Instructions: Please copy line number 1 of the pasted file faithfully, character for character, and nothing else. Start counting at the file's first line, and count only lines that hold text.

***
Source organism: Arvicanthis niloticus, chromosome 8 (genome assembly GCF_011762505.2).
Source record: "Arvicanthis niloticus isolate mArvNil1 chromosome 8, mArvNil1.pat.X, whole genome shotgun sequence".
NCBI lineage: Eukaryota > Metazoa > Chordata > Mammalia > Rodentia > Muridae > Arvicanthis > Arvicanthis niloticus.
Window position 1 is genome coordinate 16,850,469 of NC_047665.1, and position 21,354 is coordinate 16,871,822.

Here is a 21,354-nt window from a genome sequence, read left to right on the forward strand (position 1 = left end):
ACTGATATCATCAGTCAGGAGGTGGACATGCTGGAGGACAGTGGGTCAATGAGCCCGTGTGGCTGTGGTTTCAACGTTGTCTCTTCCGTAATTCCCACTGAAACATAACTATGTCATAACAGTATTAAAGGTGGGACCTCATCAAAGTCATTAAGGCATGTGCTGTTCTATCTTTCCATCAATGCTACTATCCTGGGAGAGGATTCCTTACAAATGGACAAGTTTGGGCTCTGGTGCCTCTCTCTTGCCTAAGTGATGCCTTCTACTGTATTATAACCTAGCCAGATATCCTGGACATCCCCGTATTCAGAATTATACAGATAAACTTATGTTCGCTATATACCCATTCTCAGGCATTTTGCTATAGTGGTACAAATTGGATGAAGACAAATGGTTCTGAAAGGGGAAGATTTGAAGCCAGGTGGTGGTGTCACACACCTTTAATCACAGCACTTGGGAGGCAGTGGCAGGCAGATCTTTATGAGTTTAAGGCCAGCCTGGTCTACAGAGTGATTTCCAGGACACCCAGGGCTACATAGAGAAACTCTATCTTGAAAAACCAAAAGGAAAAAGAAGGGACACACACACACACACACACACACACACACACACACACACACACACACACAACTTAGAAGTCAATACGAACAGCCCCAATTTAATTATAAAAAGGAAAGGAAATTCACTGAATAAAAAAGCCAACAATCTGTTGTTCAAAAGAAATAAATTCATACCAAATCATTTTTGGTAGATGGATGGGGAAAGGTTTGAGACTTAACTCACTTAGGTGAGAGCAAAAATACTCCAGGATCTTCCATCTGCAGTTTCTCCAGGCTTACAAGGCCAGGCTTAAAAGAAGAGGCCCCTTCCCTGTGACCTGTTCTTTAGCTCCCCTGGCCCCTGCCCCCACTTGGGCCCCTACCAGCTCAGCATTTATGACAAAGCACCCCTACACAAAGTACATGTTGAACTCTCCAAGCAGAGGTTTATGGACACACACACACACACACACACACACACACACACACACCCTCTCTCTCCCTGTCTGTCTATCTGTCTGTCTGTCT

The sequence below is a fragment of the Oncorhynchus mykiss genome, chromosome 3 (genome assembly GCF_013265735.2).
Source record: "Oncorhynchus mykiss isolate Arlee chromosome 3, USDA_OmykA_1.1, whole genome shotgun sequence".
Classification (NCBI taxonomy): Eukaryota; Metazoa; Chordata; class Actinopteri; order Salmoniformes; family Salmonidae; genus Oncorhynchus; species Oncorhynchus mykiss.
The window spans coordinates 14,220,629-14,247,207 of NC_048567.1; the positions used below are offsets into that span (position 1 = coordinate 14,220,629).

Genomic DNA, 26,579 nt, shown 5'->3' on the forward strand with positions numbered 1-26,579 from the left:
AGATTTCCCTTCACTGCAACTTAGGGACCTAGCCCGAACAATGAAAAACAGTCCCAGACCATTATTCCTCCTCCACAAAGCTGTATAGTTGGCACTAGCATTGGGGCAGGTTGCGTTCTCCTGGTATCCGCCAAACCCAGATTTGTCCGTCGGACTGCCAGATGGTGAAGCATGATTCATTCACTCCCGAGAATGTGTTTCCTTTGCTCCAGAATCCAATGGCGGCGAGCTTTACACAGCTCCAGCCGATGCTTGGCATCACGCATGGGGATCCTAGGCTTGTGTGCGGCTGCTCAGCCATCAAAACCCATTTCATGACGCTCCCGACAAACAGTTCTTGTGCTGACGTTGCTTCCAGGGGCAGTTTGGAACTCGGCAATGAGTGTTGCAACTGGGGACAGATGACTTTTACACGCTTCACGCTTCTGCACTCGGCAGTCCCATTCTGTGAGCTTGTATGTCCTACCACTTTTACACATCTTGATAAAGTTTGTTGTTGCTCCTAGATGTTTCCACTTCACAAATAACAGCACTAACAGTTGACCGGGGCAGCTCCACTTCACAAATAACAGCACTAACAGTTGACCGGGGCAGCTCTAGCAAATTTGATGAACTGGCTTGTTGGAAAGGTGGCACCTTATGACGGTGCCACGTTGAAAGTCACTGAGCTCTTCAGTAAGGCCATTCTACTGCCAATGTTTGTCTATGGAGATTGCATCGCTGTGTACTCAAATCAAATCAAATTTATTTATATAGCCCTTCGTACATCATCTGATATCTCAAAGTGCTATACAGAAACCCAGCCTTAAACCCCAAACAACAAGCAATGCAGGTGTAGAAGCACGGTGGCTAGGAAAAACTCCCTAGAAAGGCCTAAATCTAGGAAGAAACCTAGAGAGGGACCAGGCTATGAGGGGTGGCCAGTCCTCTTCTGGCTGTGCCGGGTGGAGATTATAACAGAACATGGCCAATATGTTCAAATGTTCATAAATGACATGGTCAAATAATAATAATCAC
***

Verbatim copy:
Source organism: Arvicanthis niloticus, chromosome 8 (genome assembly GCF_011762505.2).